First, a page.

Connie Ryan Terrell, executive director of Interfaith Alliance of Iowa, visited Simpson College on Wednesday Sept. 16, and gave a lecture in Hubbell Hall entitled “Religious Freedom and We the Chosen People.”
Terrell is well-known voice in the Iowa community, encouraging progressive dialogue by both religious and non-religious individuals in the areas of equality and justice, according to the Simpson website.
During her lecture, Terrell discussed many topics, including how sometimes religious freedoms are being used as an excuse to continue discrimination.
She read a quote from Kim Davis, the Kentucky clerk who refused to issue marriage licenses to same sex couples, in order to show both sides to the story:
“I never imagined a day like this would come, where I would be asked to violate a central teaching of scripture and of Jesus himself regarding marriage. To issue a marriage license, which conflicts with God’s definition of marriage with my name affixed to the certificate would violate my conscience,” Davis stated.
Terrell used parts of Davis’ quote to show people what has been happening and continues to happen in today’s society.
“Borrowing the words of Kim Davis, I never imagined a day when such an effort to mislead the public would be organized for the sole purpose to take away the rights of some citizens using religious freedom as justification for discrimination. Oh wait, we’ve heard that before,” Terrell said.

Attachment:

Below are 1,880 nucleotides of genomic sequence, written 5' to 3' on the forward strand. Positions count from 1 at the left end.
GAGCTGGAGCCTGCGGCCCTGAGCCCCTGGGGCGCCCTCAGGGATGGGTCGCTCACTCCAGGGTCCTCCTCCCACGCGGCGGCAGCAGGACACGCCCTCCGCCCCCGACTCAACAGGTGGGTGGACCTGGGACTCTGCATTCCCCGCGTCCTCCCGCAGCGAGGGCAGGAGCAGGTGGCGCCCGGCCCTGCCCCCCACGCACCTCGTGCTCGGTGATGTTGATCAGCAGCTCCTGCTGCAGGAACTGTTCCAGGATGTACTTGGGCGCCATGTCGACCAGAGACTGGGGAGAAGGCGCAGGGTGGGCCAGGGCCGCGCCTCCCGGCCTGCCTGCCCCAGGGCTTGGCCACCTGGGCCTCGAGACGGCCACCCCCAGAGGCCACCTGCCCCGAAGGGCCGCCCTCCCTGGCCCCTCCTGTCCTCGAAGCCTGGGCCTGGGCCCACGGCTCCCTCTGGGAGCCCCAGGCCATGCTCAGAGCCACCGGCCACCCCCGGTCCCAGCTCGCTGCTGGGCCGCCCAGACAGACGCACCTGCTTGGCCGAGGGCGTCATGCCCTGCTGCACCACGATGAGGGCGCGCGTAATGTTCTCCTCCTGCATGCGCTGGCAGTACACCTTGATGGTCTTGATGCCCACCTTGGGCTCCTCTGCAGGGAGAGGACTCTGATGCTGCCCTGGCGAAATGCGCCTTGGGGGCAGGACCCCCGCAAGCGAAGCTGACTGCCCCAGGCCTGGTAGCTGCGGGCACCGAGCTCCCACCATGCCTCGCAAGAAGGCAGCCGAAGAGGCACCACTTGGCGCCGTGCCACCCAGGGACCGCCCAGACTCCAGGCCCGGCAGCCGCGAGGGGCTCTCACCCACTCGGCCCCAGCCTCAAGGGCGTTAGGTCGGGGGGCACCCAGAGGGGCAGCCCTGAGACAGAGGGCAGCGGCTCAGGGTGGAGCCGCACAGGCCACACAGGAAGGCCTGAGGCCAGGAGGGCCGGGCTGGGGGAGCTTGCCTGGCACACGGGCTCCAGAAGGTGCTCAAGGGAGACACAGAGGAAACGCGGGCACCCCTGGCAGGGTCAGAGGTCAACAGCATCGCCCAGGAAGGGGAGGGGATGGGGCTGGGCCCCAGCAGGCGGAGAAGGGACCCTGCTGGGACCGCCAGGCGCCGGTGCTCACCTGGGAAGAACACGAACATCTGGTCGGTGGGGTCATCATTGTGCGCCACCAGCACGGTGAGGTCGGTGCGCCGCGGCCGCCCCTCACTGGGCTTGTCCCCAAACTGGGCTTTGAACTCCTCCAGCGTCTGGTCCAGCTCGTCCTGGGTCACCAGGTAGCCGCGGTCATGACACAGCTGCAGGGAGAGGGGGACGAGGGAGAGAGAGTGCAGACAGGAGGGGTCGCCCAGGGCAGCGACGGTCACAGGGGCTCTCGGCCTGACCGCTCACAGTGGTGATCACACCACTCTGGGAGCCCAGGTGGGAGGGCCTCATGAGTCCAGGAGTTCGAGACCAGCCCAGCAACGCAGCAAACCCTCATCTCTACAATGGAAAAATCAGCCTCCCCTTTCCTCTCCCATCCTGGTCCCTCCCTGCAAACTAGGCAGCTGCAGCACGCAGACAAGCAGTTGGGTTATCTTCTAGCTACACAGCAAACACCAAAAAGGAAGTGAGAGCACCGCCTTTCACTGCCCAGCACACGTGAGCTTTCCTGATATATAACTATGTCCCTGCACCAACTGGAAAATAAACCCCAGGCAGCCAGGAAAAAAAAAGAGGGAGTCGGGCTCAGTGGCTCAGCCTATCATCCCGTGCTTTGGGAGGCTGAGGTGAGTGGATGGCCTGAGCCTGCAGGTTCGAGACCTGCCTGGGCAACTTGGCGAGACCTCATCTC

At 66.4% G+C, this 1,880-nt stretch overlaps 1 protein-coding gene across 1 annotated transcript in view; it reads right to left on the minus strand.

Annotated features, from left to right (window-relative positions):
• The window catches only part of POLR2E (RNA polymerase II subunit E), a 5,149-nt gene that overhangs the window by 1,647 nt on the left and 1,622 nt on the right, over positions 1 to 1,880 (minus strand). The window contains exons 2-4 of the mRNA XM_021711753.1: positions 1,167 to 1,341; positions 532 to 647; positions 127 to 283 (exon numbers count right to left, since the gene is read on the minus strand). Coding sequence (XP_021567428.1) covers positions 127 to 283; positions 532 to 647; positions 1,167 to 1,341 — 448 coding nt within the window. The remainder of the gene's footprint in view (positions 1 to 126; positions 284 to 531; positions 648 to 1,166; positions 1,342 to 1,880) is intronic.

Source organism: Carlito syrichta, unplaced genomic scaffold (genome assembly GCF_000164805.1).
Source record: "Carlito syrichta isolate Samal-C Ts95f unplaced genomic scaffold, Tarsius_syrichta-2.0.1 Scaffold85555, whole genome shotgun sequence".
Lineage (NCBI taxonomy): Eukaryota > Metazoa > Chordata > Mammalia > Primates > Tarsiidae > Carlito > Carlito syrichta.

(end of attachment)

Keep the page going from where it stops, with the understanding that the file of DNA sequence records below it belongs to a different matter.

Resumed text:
“We know our painful history; religious freedom as a tool to deny the rights of others is not new. Women’s economic rights, women’s employment rights, women’s education and voting rights, African American slavery, racism, and Jim Crow laws, interracial and inter-religious marriages, it’s all part of our history,” she said.
Senior Shaan Desai said he had a few key components he took away with him.
“I’ve taken away the notion that having a religion, or religious beliefs, that can control others is starting to be raised as a question,” Desai said. “People have been using their faith to assert dominance over others, subjugate others, over thousands of years and now we are starting to realize just because you have a faith does not mean you can do these terrible things.”
Terrell also discussed the concept of the chosen people and how civil rights are about the people as a whole, not one select group.
“A decision on civil rights is not about we the chosen people, in an individualistic, it’s-all-about-me manner,” she said. “We the people is about the country making decisions that take into consideration the health of a republic for all and ensure equal protection for every person, with particular care to protect the rights of minorities.”